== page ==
US 4172224 A
A process for the nondestructive testing of ceramic objects to detect the presence of defects and micro-cracks in the surface in which a solution of silver nitrate is applied to the surface of the object which penetrates into the surface defects, drying the object so that the silver nitrate remains in the defects, and preparing an X-ray radiograph whereby any defects and micro-cracks will appear in the radiograph.
1. A process for detecting defects and micro-cracks in the surface of ceramic objects comprising:
applying a solution of silver nitrate to the surface of the object so that the solution penetrates any defects and cracks in the surface of the object,
drying the object whereby the silver nitrate remains in the cracks and defects, and
preparing an X-ray radiograph of the object whereby any defects and cracks in the surface of the object are visible in the radiograph.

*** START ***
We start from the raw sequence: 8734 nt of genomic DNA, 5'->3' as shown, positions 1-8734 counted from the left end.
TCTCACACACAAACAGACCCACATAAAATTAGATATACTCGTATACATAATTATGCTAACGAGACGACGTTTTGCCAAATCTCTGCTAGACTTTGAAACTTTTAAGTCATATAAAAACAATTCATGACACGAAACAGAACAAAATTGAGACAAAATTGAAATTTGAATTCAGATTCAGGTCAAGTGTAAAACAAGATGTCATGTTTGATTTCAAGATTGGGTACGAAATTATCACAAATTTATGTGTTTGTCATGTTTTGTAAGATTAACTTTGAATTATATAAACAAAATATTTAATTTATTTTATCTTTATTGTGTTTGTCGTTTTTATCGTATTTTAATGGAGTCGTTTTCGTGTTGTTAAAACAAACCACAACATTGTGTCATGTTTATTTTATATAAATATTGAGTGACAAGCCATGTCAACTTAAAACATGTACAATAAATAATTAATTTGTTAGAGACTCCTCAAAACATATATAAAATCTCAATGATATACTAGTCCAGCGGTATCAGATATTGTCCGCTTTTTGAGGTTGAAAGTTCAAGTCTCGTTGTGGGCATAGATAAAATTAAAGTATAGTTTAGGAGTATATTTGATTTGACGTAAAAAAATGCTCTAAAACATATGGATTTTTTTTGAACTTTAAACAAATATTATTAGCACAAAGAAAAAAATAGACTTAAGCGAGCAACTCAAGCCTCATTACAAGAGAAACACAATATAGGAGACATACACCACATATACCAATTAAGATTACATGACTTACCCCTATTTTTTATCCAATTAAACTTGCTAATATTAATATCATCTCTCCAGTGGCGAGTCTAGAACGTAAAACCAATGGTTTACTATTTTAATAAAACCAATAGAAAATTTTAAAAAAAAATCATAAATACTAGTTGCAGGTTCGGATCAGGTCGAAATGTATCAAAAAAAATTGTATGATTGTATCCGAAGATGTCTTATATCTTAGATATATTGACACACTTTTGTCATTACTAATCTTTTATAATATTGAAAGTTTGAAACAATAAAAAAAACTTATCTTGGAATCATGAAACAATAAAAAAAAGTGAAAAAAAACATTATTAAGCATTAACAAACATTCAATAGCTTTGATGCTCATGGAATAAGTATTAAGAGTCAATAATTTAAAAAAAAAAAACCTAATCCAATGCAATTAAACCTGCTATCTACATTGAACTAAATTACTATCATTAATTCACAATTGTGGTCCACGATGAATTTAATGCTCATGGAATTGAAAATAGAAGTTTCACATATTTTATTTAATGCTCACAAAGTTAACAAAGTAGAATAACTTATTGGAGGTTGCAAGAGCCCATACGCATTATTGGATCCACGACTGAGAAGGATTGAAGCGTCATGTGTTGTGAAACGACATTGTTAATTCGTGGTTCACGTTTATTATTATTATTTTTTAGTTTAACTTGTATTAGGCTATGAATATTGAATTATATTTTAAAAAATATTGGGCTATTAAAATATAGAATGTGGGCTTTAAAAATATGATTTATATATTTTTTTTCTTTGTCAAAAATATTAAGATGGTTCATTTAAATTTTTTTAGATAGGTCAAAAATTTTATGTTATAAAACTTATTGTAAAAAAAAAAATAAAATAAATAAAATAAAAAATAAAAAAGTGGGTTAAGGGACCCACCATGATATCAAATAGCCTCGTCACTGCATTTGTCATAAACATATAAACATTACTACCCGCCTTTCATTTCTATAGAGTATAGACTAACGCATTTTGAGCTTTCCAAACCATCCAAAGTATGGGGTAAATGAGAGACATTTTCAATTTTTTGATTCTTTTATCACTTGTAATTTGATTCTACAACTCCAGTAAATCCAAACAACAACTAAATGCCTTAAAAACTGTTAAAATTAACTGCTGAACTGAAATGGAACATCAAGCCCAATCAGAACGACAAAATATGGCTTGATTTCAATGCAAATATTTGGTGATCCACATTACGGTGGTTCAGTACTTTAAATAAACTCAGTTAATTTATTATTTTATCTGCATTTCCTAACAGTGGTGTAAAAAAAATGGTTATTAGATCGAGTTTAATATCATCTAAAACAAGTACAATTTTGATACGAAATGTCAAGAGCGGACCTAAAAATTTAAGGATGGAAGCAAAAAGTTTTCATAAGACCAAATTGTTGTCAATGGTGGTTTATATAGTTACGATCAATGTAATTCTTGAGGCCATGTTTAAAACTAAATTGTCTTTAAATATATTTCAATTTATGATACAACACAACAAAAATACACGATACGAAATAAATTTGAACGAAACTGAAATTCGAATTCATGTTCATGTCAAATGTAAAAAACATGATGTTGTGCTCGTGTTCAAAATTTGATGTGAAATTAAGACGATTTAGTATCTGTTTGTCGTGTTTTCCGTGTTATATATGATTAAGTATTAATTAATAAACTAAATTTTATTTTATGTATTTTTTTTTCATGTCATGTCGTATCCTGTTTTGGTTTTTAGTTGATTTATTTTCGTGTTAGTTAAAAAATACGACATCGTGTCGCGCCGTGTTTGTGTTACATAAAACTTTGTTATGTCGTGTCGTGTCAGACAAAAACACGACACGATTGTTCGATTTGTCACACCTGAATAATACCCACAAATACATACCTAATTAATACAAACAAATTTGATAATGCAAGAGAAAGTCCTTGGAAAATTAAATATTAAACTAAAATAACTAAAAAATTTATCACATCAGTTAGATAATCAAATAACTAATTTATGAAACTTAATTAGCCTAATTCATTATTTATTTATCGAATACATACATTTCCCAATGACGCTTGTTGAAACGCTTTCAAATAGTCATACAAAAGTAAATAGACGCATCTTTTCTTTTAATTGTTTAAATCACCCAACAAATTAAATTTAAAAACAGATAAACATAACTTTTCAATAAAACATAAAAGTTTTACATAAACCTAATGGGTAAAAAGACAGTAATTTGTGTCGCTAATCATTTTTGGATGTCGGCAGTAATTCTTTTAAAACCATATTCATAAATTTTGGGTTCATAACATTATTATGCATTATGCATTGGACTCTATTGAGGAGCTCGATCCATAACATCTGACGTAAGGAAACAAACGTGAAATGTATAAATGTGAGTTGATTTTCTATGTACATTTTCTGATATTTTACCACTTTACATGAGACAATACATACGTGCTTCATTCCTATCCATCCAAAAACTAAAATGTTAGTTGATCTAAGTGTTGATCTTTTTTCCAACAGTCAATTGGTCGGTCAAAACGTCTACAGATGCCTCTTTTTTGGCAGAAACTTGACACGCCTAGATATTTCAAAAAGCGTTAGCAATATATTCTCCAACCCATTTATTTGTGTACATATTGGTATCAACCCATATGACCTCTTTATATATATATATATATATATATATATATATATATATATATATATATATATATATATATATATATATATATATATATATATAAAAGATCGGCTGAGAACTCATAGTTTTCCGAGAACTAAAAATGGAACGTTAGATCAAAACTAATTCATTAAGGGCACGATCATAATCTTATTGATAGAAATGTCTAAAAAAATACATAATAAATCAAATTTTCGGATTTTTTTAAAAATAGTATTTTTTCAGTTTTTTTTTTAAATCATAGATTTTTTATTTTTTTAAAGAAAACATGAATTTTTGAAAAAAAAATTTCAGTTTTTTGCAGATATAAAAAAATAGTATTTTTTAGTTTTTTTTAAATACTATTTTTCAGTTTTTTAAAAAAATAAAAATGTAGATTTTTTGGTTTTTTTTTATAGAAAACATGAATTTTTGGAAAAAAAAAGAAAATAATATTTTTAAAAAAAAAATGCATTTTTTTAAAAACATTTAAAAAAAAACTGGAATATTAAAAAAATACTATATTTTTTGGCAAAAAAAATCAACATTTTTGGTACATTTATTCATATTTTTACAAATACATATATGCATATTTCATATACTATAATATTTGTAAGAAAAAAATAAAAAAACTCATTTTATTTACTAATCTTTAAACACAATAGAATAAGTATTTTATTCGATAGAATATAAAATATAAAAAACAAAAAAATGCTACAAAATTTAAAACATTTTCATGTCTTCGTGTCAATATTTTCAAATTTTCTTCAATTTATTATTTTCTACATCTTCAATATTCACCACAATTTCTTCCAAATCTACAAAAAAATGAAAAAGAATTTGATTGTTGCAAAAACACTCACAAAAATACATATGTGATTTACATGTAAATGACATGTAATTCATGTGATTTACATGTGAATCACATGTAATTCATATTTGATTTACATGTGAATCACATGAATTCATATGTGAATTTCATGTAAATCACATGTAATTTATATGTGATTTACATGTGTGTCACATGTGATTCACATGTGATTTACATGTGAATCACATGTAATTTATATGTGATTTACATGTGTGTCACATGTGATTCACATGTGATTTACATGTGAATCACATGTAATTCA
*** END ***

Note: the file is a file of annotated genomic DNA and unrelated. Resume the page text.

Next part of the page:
2. The process of claim 1 wherein the solution contains 30 to 75 weight percent silver nitrate and up to 1 weight percent of a surface tension reducing agent.
3. The process of claim 2 wherein the solution contains 45 to 55 weight percent silver nitrate.
4. The process of claim 3 wherein the solution is applied by immersing the object in the solution.
The invention described herein was made in the course of, or under, a contract with the UNITED STATES DEPARTMENT OF ENERGY.
This invention relates to a method of nondestructive testing. More specifically, this invention relates to a method for the non-destructive detecting of defects such as micro-cracks in the surface of objects made of ceramic materials
There is a need to develop materials like ceramics for high-temperature applications, such as for turbine engine components. Ceramic materials that do not necessarily require cooling can be used to decrease fuel consumption and improve engine operating efficiencies. Furthermore, ceramic materials are often less costly then metals, more corrosion resistant, and are normally fabricated from abundant elements.